Psalm 48 — Zion: the City of God

48 Great is the Lord, and greatly to be praised in the city of our God, in the mountain of his holiness.

2 Beautiful for situation, the joy of the whole earth, is mount Zion, on the sides of the north, the city of the great King.

3 God is known in her palaces for a refuge.

4 For, lo, the kings were assembled, they passed by together.

5 They saw it, and so they marvelled; they were troubled, and hasted away.

6 Fear took hold upon them there, and pain, as of a woman in travail.

7 Thou breakest the ships of Tarshish with an east wind.

8 As we have heard, so have we seen in the city of the Lord of hosts, in the city of our God: God will establish it for ever. Selah.

9 We have thought of thy lovingkindness, O God, in the midst of thy temple.

10 According to thy name, O God, so is thy praise unto the ends of the earth: thy right hand is full of righteousness.

11 Let mount Zion rejoice, let the daughters of Judah be glad, because of thy judgments.

12 Walk about Zion, and go round about her: tell the towers thereof.

13 Mark ye well her bulwarks, consider her palaces; that ye may tell it to the generation following.

14 For this God is our God for ever and ever: he will be our guide even unto death.

If God had a chosen people on the earth, and if they had a city also chosen by Him, in which they could worship Him, then we could imagine the inhabitants of the world would want to destroy it. This is the history and the future of the world.

At the fall of man, Adam lost dominion and the world fell into the hands of Satan. The Scriptures refer to Him as the god of this world (2 Cor 4:4). He is the king of the kingdom of sin, the domain of spiritual darkness (Col 1:13). His operations include a host of demons and the enslaved, rebel human race.

God’s elect people, born of the Spirit to become the children of God, have trouble in the world because they are aliens with a new kingdom agenda. Called out of the world, believers have a commission to herald the takeover of the earth by King Jesus Christ. This is not pleasing to Satan or the people of the world, who are at enmity with God.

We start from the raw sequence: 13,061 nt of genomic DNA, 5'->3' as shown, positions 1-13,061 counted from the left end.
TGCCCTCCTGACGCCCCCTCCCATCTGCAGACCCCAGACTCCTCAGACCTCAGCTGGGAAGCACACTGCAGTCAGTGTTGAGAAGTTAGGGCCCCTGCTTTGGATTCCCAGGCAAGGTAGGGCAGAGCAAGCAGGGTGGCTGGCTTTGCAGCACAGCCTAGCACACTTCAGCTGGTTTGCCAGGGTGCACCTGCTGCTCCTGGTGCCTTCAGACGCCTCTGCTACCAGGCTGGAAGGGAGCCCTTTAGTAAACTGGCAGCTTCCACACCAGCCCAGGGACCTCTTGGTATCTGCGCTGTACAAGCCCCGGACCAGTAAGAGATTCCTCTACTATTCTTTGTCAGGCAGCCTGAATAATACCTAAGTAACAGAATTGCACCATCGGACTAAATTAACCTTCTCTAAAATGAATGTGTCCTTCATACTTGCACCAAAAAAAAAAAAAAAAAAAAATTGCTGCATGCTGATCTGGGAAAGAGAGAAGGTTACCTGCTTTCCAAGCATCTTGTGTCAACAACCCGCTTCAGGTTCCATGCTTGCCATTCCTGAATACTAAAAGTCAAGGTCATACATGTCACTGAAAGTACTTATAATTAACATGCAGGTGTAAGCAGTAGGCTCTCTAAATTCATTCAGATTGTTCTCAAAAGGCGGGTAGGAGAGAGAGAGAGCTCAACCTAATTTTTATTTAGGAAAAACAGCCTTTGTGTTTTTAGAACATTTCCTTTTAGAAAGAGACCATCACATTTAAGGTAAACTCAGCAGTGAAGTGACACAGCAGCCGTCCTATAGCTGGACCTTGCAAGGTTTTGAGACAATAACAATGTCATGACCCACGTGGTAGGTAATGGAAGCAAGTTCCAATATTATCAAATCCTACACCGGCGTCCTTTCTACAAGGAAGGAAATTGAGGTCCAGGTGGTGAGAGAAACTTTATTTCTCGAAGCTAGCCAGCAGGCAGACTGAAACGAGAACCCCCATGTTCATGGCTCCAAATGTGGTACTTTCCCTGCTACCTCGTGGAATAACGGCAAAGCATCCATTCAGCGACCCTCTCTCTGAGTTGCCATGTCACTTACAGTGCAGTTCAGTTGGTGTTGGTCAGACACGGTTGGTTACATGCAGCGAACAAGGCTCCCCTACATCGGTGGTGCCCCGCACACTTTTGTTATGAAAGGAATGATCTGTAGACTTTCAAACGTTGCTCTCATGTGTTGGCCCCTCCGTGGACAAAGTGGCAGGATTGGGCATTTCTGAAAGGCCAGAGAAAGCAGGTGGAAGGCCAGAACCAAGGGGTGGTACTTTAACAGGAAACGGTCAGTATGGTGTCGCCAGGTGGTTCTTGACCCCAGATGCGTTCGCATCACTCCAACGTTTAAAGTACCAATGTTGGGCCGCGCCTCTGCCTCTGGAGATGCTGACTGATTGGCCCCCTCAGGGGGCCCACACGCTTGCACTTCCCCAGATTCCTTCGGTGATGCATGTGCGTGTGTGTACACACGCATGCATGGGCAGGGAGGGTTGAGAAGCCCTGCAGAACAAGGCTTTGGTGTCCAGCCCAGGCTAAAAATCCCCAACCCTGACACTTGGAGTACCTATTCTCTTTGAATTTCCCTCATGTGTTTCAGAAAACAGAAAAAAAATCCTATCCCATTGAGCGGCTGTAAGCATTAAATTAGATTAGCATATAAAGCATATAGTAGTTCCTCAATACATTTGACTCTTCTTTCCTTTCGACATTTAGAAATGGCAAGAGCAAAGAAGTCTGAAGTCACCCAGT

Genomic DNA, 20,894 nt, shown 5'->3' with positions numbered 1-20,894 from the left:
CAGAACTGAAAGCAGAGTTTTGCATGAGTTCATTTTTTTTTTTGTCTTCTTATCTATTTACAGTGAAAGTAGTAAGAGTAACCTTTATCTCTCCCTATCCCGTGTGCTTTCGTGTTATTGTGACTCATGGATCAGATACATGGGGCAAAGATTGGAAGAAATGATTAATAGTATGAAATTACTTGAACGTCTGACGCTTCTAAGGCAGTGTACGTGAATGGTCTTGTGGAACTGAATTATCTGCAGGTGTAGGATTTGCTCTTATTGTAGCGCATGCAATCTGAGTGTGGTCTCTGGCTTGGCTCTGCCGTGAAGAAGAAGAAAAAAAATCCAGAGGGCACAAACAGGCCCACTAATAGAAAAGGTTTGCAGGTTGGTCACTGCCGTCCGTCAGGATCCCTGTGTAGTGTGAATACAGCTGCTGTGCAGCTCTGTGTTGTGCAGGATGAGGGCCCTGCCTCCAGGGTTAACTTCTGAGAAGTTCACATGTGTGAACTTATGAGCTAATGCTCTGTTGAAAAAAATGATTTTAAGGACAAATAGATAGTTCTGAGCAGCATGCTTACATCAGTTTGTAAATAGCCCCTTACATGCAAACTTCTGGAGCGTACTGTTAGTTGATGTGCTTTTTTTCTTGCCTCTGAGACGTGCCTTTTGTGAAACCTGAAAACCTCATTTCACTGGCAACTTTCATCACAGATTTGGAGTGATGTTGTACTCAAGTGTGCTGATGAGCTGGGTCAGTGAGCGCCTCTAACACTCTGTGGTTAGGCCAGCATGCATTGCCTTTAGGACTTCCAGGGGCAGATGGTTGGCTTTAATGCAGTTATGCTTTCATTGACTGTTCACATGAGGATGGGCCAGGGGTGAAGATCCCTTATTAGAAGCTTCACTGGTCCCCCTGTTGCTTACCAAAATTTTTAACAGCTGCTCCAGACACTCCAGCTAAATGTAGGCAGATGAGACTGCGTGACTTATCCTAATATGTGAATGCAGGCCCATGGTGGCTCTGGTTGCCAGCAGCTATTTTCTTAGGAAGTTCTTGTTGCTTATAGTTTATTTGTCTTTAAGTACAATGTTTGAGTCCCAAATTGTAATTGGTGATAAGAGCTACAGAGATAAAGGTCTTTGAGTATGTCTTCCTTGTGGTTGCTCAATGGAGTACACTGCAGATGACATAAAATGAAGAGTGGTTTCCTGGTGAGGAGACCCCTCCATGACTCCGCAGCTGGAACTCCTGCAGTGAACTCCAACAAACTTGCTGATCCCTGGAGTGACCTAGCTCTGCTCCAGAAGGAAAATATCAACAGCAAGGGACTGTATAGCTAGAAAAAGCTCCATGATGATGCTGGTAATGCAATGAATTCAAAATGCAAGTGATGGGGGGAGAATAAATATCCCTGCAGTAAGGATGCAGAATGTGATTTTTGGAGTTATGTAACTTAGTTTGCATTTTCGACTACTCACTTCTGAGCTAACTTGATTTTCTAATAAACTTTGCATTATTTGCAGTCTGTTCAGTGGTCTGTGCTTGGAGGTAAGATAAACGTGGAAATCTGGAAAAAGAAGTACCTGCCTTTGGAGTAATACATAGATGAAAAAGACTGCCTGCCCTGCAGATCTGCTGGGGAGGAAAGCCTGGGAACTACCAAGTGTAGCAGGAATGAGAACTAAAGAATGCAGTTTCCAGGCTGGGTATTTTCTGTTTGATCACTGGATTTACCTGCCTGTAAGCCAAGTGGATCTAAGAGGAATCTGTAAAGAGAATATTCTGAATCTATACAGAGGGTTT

When God called Abram to move from Ur and to receive the Promised Land (Canaan), it took one thousand years for his descendants to establish the capitol city. King David was directed to Jebus, city of the Jebusites, to establish the name of YHWH and to build a temple. His son, Solomon, accomplished that task, but Israel had trouble keeping the temple built (destroyed in 586 B.C. and A.D. 70) and the city in their possession.

When Jesus Christ came at His first advent, he brought the kingdom of God to Israel, but He was rejected. Subsequently, God the Father and the Son of God sent the Spirit of God, to call in the elect from every nation, tribe, and tongue to join Him as citizens of the heavenly Jerusalem. These people are called the “church,” the called-out body of believing people of the true Israel, Jesus Christ.

This assembly transcends generations and geographies to make Christ Jesus known to the nations. Thus, we have become ambassadors for Christ in the world (2 Cor 5:20). When the final number of God’s people are called into the church, the end of history will begin with the removal of the restrainer of evil (2 Thess 2:7).

The future of earthly Jerusalem, symbol of the heavenly Jerusalem, is intrigue. The orthodox Jewish people want a temple at Jerusalem. The Bible says they will get one, but the anti-Christ will usurp it. He will position himself as Messiah, and this will mean great trouble for Jerusalem and the Jewish people. Following the Great Tribulation, Jesus the Messiah will return from the throne of God in heaven to defeat the nations gathered against Jerusalem on the last day. He will establish His kingdom in the new heavens and new earth, where righteousness dwells. Jerusalem, the city of God on Mount Zion, will be elevated physically and politically.

Psalm 48 takes us back to 701 B.C. when Jerusalem was besieged by the army of the Assyrians (Is 36–37). The historical setting fits the pattern of assaulting armies being terrified into trepidation because they discover God is present in the city they are attacking. The people of God rejoiced at the supernatural defeat of 185,000 Assyrian soldiers.

Psalm 48 also transports us into the future, when the nations will be summoned to Jerusalem for the final battle of history (Zech 12:2, 9). The defeat of kings and nations will come at the hands of the Lord Jesus Christ Himself (Zech 14; Rev. 19:11–19) at His second advent. History will repeat itself on that day, but the event will also be the climax of history.